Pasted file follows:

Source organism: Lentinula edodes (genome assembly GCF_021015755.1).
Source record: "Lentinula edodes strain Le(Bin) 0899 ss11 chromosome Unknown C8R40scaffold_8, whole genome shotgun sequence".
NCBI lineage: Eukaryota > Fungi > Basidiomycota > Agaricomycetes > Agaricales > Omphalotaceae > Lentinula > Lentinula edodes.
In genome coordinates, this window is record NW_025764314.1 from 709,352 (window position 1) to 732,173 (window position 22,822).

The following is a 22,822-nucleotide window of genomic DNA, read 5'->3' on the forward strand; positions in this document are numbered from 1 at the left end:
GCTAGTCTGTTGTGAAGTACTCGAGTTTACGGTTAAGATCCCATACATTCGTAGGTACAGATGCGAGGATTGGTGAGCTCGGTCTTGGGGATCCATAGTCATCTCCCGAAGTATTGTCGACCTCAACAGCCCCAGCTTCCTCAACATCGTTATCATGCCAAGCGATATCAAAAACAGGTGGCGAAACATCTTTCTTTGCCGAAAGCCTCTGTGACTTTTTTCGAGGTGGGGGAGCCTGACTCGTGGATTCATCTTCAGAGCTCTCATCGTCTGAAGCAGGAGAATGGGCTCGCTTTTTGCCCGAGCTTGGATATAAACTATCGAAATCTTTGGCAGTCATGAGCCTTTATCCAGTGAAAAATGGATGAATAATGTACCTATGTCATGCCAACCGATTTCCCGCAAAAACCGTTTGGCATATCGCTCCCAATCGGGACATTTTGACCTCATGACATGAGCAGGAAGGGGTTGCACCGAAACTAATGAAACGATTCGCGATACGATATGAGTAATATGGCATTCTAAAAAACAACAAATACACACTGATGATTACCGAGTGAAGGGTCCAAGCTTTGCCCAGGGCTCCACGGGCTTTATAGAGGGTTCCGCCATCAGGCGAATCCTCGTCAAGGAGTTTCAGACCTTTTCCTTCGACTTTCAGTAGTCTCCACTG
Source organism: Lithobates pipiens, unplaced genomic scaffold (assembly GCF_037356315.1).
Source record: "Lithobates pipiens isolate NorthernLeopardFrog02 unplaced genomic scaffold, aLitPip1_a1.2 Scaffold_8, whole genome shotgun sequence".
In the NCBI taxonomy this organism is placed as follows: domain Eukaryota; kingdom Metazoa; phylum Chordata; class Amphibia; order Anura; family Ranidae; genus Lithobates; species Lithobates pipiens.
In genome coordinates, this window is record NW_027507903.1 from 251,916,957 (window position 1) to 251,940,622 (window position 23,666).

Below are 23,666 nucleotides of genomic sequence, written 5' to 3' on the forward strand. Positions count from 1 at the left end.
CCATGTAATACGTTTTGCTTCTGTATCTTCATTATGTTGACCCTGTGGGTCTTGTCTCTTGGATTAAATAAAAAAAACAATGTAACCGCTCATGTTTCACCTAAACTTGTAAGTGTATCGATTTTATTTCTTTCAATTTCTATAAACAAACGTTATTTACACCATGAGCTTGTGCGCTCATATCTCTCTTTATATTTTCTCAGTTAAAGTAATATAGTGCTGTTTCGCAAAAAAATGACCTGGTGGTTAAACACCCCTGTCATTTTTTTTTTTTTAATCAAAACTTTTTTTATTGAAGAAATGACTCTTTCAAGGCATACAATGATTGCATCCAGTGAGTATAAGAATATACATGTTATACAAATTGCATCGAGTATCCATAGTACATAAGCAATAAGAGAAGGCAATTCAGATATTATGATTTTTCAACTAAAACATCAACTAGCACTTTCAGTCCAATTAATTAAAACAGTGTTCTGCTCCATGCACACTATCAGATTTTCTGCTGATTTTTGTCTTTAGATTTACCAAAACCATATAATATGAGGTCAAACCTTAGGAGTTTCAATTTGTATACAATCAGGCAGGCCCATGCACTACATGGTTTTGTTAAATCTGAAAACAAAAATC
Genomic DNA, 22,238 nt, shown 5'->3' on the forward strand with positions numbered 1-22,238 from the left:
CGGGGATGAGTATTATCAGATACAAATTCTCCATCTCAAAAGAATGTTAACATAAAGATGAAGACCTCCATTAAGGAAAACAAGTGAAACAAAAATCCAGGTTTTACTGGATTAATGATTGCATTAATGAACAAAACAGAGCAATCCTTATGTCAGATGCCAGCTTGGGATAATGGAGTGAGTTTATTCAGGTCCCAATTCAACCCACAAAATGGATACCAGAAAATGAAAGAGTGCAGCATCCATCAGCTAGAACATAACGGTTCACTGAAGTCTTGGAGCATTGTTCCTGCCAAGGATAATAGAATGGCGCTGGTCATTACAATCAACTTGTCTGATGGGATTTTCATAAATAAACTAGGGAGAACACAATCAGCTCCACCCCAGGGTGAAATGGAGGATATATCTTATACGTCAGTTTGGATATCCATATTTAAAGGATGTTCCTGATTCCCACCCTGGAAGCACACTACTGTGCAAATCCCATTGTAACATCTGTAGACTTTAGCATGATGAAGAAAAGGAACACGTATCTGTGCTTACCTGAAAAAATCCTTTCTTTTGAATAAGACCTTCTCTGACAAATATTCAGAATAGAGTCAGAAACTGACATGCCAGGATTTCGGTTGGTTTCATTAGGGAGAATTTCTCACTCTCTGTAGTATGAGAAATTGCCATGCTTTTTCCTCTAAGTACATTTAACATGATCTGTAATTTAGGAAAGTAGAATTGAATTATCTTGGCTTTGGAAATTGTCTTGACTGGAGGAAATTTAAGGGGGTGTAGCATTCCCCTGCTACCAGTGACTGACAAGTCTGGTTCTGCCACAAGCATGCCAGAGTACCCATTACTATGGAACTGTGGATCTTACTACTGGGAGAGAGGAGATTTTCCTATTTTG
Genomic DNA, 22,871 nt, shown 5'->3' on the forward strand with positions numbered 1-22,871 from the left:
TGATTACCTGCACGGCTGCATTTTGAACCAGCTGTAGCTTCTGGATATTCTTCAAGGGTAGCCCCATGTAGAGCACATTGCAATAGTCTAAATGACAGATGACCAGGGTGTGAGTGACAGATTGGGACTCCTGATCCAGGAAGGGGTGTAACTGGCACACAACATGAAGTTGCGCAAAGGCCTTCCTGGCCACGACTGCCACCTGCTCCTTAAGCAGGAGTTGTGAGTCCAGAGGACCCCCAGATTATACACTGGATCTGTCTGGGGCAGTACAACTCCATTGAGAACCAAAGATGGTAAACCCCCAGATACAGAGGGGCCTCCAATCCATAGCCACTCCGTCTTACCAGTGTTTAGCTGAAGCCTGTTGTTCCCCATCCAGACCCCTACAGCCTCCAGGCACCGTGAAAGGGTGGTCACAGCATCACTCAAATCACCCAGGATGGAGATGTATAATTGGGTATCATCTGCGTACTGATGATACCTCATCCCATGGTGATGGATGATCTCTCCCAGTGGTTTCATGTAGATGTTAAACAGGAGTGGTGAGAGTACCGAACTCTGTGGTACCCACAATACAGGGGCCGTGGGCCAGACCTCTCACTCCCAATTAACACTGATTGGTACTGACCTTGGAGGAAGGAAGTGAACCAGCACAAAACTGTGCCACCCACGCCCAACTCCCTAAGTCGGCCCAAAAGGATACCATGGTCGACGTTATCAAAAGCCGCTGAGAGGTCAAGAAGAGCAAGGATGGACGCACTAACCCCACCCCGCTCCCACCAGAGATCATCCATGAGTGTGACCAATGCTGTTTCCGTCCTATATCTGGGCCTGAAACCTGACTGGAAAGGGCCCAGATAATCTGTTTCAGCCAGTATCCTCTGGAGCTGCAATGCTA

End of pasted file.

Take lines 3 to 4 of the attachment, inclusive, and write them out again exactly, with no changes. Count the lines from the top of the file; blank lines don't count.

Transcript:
NCBI lineage: Eukaryota > Fungi > Basidiomycota > Agaricomycetes > Agaricales > Omphalotaceae > Lentinula > Lentinula edodes.
In genome coordinates, this window is record NW_025764314.1 from 709,352 (window position 1) to 732,173 (window position 22,822).